Kasparaitis expected to qualify for free agency after the season
as a 10-year veteran earning less ($1.15 million) than the
league average (about $1.45 million). Complications have arisen
because his $2.4 million contract, which was awarded in
arbitration last August, is a two-year deal, and the Penguins
believe that the length of the contract entitles them to keep
his rights for another season. Kasparaitis's representatives
argue that the collective bargaining agreement permits a player
who would otherwise be eligible for unrestricted free agency to
unilaterally void the second year of a two-year deal awarded in
arbitration. "Twenty Harvard lawyers would all tell you there's
not a word of that paragraph open to interpretation," says
Kasparaitis's agent, Mark Gandler. "Darius is playing for half
his market value. It's embarrassing that the league would be
fooled like this."
The dispute appears headed for mediation in July, when, Gandler
says, Kasparaitis intends to file for free agency.
With a season-ending ailment to center Mario Lemieux and
injuries to top forwards Martin Straka and Robert Lang,
Pittsburgh's playoff hopes have dimmed, and the Penguins are
gambling that they can keep Kasparaitis on the cheap--the second
year of his contract is worth $1.25 million. But they may be
risking a lot by forgoing a trade that would bring them a
sizable package of players and/or draft picks from a contender.
Veterans Francis and Oates
A Pair of Old Faithfuls
Midway through the first period of last Friday's 2-2 tie between
the Capitals and the Hurricanes, Carolina's 39-year-old center,
Ron Francis, crashed the Washington net on a power play and
punched in the game's first goal. A period later Francis's
counterpart, the Capitals' 39-year-old Adam Oates, answered with
a seeing-eye pass to wing Jaromir Jagr in the slot for the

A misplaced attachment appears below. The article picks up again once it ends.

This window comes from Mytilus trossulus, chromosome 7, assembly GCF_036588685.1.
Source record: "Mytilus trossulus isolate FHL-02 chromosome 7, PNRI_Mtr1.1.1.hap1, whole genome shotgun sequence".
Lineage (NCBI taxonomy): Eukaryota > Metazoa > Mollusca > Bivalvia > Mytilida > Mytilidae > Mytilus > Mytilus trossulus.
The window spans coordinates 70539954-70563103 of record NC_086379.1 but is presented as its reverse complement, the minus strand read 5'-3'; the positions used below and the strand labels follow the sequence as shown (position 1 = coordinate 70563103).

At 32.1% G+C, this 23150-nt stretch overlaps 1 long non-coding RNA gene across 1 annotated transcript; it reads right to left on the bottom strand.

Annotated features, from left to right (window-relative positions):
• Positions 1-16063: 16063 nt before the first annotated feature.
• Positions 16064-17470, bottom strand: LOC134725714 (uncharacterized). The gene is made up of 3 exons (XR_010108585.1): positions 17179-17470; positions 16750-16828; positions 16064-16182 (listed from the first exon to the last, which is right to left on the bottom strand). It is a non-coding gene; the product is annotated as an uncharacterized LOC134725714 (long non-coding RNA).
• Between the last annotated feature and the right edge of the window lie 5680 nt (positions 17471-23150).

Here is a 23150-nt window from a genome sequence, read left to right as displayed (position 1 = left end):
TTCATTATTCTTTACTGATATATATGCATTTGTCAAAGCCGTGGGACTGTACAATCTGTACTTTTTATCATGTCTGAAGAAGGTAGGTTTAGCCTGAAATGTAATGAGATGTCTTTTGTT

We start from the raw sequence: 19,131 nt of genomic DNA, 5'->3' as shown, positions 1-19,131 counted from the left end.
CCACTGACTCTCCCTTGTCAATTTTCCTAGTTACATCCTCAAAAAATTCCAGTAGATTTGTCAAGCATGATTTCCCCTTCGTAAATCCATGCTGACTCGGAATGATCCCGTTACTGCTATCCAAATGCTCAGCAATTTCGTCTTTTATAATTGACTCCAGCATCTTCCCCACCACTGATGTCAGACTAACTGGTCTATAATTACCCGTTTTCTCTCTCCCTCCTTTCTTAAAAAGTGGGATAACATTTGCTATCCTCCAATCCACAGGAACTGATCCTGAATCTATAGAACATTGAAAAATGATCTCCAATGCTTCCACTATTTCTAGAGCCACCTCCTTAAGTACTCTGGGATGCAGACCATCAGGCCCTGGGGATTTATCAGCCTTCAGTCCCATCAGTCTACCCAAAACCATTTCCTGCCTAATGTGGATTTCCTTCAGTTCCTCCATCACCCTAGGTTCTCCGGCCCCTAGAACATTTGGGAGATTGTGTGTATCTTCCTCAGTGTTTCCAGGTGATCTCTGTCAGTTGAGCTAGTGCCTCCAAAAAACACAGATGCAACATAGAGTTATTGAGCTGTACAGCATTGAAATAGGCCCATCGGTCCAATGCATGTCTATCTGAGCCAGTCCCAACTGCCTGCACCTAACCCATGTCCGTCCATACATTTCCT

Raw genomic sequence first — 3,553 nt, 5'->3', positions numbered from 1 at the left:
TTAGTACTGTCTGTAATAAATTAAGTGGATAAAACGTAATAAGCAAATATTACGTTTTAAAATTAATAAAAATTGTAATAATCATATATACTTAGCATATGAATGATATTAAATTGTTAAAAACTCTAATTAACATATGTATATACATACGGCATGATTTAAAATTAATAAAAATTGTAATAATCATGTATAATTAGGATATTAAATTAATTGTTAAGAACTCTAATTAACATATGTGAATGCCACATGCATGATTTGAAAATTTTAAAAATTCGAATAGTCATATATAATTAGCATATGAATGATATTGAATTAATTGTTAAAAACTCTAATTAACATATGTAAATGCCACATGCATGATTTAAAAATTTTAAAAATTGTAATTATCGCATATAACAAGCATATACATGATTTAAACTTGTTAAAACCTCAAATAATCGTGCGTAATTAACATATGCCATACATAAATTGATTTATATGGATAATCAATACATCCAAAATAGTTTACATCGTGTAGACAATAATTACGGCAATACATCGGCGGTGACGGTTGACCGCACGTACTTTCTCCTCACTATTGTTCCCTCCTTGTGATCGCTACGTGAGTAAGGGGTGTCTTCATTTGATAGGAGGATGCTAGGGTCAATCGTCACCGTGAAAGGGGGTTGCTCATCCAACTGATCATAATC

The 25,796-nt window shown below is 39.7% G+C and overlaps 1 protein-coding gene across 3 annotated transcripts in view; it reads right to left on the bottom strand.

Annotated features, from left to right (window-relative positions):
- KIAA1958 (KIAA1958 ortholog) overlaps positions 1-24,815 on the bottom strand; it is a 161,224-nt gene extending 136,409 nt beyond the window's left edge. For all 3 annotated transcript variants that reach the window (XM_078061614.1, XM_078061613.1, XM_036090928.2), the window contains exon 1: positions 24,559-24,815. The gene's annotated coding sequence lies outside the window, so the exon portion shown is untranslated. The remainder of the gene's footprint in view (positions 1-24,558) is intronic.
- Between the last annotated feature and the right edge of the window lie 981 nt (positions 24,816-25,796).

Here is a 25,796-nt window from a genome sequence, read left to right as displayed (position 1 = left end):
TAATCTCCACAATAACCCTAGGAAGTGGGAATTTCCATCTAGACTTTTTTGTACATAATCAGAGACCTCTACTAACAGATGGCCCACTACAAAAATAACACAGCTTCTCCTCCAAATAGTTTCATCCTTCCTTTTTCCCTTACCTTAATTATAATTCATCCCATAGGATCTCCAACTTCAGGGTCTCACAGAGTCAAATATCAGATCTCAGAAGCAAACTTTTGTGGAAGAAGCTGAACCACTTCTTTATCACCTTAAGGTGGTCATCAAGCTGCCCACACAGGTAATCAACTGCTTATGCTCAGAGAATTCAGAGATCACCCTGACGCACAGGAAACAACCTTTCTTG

equalizer. Francis would add a third-period goal to win this
match between ageless top-line playmakers, but after a combined
38 seasons in the NHL, both Francis and Oates remain among the
With 11 goals and 54 assists through Sunday, Oates was fourth in
the league in scoring and first in assists, while Francis (23
and 40) was sixth and fourth. They may finish in the top 10 in
the points race together for the first time since the 1994-95
season, and neither plans to retire anytime soon.
In fact, Oates, with 13 assists and 16 points in his last 11
games, and Francis, with seven goals and 12 points in his last
eight, had been their clubs' primary offensive forces. "It's
been fun," says Francis. "There are stretches that no matter
where you're standing, the puck seems to find you, and that's
where I am now."
Whom Would You Rather Have?
The 37-year-old was 17-22-7 with an .884 save percentage through
Sunday. Since the Olympic break he'd allowed nine goals in parts
of three games (114 minutes total).
The 26-year-old was 13-5-0 with a .917 save percentage through
Sunday. Since the Olympic break he'd allowed 10 goals in parts of
six games (312 minutes total).
The Verdict: Belfour won a Stanley Cup with Dallas in 1999, but
what has he done lately? Turco is younger, sharper and our